Compulsive Shopping Is An Obsessive Behaviour

Compulsive Shopping Is An Obsessive Behaviour

















Officially known as Oniomania.
Definition: Compulsive buying disorder (CBD), or oniomania (from Greek ὤνιος ṓnios ‘for sale’ and μανία manía ‘insanity’).

We probably all know someone that we’d consider to be a ‘shopaholic’.

However, this term is used loosely, and for some people, their shopping habits can become a more serious and debilitating problem. ‘

The real term for this is Oniomania, also known as Compulsive Buying Disorder (CBD) is a behavioural disorder characterised by an obsession with spending money and an insatiable urge to buy things, typically resulting in adverse consequences.

While the disorder is often overlooked, it can leave people in financial chaos – a similar outcome to more widely recognised addictions, such as problem gambling.

London-based therapist and author Sally Baker explained that though people have been affected by it for a long time, as retail patterns are changing so are the behaviours of those with oniomania.

‘Oniomania is the uncontrollable desire to go shopping and make purchases,’ she said.

‘Historically, this happened in high street shops; however, it is increasingly present as online shopping, including eBay and other auction style bidding sites.’ Baker explained that the disorder is most commonly seen in women and that it’s a growing problem, though it’s hard to obtain accurate figures as people are often reluctant to accept that it may be a problem.

‘Oniomania is often a well-kept secret with complex strategies used to hide the results of excessive shopping, and the inevitable increased level of debt.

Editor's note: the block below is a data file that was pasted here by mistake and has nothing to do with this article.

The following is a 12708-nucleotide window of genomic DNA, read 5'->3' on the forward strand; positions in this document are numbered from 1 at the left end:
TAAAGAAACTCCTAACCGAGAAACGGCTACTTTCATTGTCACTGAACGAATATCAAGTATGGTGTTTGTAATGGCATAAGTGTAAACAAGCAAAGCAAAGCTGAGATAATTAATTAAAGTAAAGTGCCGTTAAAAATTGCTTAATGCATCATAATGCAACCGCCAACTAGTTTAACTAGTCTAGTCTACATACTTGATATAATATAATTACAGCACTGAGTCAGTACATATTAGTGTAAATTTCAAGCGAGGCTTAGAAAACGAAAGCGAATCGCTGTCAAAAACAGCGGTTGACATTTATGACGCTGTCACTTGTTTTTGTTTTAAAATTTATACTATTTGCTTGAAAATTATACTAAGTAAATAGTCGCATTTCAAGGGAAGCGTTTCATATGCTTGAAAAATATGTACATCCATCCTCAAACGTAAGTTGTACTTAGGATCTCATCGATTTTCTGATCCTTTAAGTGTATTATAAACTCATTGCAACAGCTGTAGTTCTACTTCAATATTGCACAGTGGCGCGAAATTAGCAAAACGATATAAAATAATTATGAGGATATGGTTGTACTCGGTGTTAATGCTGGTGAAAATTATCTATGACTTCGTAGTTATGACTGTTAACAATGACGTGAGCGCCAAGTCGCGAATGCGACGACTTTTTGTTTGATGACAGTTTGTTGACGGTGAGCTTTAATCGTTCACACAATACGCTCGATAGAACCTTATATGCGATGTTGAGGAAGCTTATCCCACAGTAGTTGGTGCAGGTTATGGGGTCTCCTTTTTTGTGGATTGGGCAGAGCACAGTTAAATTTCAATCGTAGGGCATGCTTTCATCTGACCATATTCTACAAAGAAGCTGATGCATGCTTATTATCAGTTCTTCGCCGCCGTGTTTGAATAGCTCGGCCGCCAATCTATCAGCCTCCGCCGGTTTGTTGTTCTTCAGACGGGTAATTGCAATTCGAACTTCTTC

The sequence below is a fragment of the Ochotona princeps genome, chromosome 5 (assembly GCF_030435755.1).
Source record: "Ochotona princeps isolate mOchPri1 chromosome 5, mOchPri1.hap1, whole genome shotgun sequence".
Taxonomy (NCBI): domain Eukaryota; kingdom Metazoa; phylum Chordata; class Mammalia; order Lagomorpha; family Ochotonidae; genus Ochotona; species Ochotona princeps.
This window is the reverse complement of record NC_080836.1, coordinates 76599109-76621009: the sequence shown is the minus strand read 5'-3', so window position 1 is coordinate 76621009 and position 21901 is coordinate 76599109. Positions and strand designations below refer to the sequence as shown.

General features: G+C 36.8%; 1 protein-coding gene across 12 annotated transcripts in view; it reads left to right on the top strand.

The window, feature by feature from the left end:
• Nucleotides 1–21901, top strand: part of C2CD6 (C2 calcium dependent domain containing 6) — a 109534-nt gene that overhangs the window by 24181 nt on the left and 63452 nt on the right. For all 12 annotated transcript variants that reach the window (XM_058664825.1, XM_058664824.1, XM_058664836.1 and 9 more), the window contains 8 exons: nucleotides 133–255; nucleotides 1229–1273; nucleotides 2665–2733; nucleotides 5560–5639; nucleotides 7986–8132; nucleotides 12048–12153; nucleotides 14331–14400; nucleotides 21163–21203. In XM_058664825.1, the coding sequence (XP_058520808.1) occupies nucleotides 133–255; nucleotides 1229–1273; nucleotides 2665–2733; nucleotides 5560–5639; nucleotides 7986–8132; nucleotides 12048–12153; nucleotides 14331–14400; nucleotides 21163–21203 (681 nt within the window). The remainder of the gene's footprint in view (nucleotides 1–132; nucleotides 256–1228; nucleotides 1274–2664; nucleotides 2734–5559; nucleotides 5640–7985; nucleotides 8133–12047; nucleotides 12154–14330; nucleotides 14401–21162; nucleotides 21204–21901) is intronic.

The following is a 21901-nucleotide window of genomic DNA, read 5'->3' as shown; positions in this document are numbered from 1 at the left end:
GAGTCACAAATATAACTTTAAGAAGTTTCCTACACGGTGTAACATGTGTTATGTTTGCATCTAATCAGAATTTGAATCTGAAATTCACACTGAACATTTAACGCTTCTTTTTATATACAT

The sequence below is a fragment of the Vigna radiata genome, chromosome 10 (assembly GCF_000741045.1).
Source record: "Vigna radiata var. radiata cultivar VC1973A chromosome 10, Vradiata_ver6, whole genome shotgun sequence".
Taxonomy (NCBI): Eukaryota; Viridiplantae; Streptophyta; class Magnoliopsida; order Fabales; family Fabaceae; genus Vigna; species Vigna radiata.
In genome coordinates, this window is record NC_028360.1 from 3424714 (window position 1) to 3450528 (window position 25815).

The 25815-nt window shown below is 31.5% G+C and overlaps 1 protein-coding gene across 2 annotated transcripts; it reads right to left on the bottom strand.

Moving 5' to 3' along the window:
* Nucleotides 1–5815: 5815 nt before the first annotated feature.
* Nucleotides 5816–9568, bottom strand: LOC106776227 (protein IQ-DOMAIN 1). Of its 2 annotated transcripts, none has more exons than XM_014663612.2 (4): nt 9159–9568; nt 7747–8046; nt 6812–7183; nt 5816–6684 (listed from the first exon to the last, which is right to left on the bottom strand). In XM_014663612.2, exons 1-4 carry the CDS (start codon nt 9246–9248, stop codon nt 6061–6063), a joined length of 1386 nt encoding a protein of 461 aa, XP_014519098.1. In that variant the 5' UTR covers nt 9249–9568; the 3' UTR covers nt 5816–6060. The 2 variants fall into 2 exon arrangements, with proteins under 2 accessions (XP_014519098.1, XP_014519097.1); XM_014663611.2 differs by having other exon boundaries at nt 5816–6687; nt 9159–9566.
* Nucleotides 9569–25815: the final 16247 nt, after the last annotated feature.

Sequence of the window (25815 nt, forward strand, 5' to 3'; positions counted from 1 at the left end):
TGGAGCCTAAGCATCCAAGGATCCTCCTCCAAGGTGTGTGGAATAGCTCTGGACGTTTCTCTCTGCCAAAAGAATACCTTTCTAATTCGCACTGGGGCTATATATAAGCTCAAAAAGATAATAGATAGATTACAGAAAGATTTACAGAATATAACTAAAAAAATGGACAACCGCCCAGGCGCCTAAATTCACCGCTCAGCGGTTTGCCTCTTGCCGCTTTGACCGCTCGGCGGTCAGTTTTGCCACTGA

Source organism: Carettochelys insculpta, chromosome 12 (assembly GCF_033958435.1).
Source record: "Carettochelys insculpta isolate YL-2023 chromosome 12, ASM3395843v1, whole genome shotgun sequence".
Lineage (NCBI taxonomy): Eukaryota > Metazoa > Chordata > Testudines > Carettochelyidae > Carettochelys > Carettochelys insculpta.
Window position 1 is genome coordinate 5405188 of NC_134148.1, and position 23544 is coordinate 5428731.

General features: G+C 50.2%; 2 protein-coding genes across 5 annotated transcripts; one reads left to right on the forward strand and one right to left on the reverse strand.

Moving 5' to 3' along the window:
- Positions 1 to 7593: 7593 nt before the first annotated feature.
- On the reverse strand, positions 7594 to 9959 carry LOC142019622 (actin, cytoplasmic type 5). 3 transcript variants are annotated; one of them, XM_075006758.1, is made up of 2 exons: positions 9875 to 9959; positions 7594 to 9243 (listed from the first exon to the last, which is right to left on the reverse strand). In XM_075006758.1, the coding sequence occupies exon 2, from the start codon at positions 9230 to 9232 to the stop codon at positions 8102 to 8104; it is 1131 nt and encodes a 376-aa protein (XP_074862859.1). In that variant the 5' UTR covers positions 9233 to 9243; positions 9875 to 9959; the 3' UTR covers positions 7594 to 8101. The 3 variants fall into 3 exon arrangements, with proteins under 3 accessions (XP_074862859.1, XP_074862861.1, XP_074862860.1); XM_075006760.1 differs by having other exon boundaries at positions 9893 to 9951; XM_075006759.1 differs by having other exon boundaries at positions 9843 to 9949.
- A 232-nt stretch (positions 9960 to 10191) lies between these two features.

‘Often, the extent of a person’s problem only comes to light when their accumulated debt is no longer manageable, or their excessive purchases are discovered.’

I asked Ms Baker at what point excessive spending becomes a problem and goes beyond just being a ‘shopaholic’. ‘Shopaholics enjoy the process of shopping, and if they occasionally spend more than planned, they are able to control their shopping to a greater or lesser extent. ‘Even if they do purchase something unnecessary they are able to behave rationally by budgeting their other spending or return items for a refund.

‘The situation with compulsive shoppers is very different. Compulsive shoppers experience a series of uncomfortable emotions, including heightened anxiety and depression. Shopping has become their strategy to effectively release the uncomfortable emotions they feel without considering the possible negative results.’

‘It’s common for people with oniomania to experience emotional disassociation so that it can feel as if they are in a zoned-out, trance-like state, or they may experience a state of hyper-arousal with increased heart rate, dilated pupils and changes in their rate of breathing.’